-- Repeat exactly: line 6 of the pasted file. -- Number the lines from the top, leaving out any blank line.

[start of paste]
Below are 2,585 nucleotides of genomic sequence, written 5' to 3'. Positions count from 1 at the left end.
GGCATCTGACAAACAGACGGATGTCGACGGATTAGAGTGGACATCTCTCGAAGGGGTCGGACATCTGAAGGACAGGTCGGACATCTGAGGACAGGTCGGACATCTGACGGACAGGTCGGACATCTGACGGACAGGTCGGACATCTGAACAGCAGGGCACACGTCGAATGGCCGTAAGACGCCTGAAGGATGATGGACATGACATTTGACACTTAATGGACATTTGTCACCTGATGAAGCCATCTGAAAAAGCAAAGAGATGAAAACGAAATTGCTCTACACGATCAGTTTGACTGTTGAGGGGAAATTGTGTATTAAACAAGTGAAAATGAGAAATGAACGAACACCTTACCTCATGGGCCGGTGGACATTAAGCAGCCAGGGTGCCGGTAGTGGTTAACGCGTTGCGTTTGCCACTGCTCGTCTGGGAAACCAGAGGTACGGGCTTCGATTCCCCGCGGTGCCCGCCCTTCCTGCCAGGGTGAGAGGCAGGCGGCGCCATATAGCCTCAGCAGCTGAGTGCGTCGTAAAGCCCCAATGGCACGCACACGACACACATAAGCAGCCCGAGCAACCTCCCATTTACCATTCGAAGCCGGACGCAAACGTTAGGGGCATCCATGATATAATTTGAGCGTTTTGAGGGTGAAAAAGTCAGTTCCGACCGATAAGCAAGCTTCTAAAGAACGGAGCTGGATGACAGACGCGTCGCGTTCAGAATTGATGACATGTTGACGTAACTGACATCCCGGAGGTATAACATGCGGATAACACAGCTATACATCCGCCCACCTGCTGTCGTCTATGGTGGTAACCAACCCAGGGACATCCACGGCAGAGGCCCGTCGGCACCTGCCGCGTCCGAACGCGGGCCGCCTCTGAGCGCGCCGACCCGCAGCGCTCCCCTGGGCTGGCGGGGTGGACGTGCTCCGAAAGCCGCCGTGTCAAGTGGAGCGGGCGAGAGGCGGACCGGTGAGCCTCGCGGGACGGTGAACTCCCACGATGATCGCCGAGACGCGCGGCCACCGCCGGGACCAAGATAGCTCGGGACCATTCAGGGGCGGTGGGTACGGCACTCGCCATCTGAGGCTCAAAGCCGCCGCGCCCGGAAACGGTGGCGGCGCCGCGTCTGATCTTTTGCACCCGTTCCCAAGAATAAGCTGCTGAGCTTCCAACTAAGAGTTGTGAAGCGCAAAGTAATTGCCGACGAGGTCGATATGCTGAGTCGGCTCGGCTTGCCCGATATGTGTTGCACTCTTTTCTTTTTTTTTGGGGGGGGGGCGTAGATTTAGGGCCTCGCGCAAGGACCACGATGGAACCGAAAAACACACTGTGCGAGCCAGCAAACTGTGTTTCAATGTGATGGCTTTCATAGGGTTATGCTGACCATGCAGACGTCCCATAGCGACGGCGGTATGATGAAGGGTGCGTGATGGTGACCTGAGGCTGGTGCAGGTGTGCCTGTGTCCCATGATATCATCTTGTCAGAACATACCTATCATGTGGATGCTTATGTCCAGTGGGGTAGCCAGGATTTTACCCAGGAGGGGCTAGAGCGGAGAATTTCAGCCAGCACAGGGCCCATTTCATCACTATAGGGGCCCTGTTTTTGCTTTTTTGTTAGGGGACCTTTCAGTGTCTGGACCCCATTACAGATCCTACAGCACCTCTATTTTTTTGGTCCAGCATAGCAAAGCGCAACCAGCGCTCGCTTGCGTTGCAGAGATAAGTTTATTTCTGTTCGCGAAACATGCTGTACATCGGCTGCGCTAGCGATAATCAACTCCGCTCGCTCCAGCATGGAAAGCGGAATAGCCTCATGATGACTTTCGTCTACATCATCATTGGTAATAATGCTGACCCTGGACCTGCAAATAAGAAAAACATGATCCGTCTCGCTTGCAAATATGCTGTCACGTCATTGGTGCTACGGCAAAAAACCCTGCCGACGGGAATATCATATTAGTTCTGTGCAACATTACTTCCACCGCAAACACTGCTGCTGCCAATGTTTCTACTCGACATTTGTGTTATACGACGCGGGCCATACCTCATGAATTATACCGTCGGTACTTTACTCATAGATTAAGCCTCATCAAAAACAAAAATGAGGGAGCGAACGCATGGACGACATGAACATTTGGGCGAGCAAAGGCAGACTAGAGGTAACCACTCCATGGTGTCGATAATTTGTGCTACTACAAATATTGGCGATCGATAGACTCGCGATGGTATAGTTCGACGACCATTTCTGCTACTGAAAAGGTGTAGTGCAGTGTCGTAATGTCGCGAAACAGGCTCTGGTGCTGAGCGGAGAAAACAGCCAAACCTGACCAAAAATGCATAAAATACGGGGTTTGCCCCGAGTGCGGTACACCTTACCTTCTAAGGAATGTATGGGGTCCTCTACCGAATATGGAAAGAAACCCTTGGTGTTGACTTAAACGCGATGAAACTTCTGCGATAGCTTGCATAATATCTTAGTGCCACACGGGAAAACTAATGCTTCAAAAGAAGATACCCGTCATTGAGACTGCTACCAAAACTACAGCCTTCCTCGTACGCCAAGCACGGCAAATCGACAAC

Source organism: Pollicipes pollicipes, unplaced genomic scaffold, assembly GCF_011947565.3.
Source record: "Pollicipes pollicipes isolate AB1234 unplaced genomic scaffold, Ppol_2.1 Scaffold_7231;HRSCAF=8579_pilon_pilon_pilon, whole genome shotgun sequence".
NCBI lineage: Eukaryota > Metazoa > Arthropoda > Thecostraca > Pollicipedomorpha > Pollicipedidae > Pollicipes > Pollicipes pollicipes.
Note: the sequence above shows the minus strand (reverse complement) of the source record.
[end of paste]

Note: the sequence above shows the minus strand (reverse complement) of the source record.